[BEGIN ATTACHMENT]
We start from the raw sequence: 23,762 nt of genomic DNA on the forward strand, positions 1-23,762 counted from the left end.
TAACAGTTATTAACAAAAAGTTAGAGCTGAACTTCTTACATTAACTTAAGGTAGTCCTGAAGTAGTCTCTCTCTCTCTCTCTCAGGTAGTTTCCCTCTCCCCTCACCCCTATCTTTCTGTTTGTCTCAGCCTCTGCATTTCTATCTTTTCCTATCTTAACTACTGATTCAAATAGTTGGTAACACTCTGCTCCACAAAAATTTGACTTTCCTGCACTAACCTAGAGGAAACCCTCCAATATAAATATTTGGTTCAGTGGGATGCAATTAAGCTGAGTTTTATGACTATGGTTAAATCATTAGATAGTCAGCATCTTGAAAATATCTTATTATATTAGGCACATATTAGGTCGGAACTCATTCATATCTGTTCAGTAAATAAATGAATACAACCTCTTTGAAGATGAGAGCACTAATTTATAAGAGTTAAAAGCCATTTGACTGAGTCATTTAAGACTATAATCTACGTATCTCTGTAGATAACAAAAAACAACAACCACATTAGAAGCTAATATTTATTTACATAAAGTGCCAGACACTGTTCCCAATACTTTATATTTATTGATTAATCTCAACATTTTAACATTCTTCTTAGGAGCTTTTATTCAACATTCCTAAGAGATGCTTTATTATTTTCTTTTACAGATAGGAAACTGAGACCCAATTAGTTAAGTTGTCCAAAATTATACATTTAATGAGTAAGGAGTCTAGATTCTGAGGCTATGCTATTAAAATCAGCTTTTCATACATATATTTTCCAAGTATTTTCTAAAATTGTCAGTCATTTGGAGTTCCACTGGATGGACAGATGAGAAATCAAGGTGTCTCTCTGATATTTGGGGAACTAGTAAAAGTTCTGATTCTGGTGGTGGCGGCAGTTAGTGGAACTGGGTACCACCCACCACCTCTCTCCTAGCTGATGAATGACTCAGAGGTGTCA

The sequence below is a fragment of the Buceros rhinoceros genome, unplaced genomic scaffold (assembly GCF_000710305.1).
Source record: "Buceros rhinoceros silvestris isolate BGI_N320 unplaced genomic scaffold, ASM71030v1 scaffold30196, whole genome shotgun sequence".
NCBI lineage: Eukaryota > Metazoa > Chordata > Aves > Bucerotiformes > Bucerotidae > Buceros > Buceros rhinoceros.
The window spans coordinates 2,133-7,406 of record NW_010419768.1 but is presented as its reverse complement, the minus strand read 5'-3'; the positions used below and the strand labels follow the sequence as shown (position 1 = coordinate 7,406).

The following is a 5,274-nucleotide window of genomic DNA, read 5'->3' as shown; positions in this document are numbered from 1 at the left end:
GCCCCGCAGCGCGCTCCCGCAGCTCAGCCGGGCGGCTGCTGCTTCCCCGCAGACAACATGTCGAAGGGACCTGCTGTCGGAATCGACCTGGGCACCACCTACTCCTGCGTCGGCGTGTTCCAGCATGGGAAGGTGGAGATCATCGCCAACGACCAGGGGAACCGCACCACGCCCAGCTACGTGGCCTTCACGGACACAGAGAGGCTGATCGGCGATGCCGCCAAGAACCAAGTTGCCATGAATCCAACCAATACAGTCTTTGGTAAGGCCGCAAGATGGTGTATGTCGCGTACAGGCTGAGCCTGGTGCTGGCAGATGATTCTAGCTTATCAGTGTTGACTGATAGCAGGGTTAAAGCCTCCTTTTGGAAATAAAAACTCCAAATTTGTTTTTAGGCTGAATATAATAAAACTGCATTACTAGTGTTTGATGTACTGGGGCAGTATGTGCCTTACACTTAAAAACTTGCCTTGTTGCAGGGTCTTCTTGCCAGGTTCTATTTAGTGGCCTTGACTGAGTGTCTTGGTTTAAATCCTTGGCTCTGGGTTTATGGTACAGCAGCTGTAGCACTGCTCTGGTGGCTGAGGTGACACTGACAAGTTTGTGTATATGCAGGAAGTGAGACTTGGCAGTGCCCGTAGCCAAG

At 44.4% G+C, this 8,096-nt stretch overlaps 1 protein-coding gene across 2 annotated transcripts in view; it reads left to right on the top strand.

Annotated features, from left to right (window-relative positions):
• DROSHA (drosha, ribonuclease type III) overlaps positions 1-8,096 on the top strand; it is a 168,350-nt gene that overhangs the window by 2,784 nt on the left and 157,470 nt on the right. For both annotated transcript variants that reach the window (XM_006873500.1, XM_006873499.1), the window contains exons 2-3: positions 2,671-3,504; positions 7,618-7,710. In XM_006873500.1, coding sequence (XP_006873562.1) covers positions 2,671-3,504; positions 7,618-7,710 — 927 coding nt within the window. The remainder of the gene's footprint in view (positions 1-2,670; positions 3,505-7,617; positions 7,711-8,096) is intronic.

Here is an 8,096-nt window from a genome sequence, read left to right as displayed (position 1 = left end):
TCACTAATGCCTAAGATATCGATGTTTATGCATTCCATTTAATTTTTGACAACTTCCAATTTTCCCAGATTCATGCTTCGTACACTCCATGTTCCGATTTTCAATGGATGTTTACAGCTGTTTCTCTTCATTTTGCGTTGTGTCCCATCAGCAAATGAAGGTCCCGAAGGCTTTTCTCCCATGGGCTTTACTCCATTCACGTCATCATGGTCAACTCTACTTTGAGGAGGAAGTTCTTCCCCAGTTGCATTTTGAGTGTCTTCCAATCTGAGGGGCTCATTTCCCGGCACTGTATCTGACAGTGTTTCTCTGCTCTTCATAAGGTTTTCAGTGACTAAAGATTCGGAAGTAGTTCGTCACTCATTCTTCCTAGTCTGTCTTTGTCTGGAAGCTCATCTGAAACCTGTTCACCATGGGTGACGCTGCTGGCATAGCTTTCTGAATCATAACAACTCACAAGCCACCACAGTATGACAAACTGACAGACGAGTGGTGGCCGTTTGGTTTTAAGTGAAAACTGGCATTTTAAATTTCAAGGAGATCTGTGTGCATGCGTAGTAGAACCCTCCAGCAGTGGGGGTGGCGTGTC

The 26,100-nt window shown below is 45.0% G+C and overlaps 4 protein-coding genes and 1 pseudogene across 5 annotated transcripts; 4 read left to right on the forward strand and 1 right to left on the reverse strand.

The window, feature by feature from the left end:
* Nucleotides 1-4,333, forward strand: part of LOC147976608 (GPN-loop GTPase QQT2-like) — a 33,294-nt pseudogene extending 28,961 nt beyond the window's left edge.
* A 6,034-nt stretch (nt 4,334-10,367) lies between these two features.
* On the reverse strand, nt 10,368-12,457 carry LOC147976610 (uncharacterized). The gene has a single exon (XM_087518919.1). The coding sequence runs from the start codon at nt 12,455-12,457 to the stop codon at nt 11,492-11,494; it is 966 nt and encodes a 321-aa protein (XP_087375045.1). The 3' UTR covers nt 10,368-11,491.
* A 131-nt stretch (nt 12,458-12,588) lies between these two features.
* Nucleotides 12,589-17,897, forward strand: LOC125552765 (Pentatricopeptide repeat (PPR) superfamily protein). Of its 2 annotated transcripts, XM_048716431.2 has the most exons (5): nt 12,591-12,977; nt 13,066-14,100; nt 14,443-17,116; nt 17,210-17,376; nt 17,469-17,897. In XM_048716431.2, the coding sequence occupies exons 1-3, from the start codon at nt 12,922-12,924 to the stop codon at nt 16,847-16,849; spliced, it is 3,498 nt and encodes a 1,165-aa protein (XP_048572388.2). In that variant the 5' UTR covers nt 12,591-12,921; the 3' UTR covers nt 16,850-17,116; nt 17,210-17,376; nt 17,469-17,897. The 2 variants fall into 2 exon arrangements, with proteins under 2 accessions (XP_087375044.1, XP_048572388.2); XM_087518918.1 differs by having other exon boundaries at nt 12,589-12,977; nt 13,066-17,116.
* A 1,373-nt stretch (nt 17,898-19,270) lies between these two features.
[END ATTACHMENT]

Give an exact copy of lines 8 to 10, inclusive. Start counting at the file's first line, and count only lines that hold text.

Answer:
GCCCCGCAGCGCGCTCCCGCAGCTCAGCCGGGCGGCTGCTGCTTCCCCGCAGACAACATGTCGAAGGGACCTGCTGTCGGAATCGACCTGGGCACCACCTACTCCTGCGTCGGCGTGTTCCAGCATGGGAAGGTGGAGATCATCGCCAACGACCAGGGGAACCGCACCACGCCCAGCTACGTGGCCTTCACGGACACAGAGAGGCTGATCGGCGATGCCGCCAAGAACCAAGTTGCCATGAATCCAACCAATACAGTCTTTGGTAAGGCCGCAAGATGGTGTATGTCGCGTACAGGCTGAGCCTGGTGCTGGCAGATGATTCTAGCTTATCAGTGTTGACTGATAGCAGGGTTAAAGCCTCCTTTTGGAAATAAAAACTCCAAATTTGTTTTTAGGCTGAATATAATAAAACTGCATTACTAGTGTTTGATGTACTGGGGCAGTATGTGCCTTACACTTAAAAACTTGCCTTGTTGCAGGGTCTTCTTGCCAGGTTCTATTTAGTGGCCTTGACTGAGTGTCTTGGTTTAAATCCTTGGCTCTGGGTTTATGGTACAGCAGCTGTAGCACTGCTCTGGTGGCTGAGGTGACACTGACAAGTTTGTGTATATGCAGGAAGTGAGACTTGGCAGTGCCCGTAGCCAAG

At 44.4% G+C, this 8,096-nt stretch overlaps 1 protein-coding gene across 2 annotated transcripts in view; it reads left to right on the top strand.

Annotated features, from left to right (window-relative positions):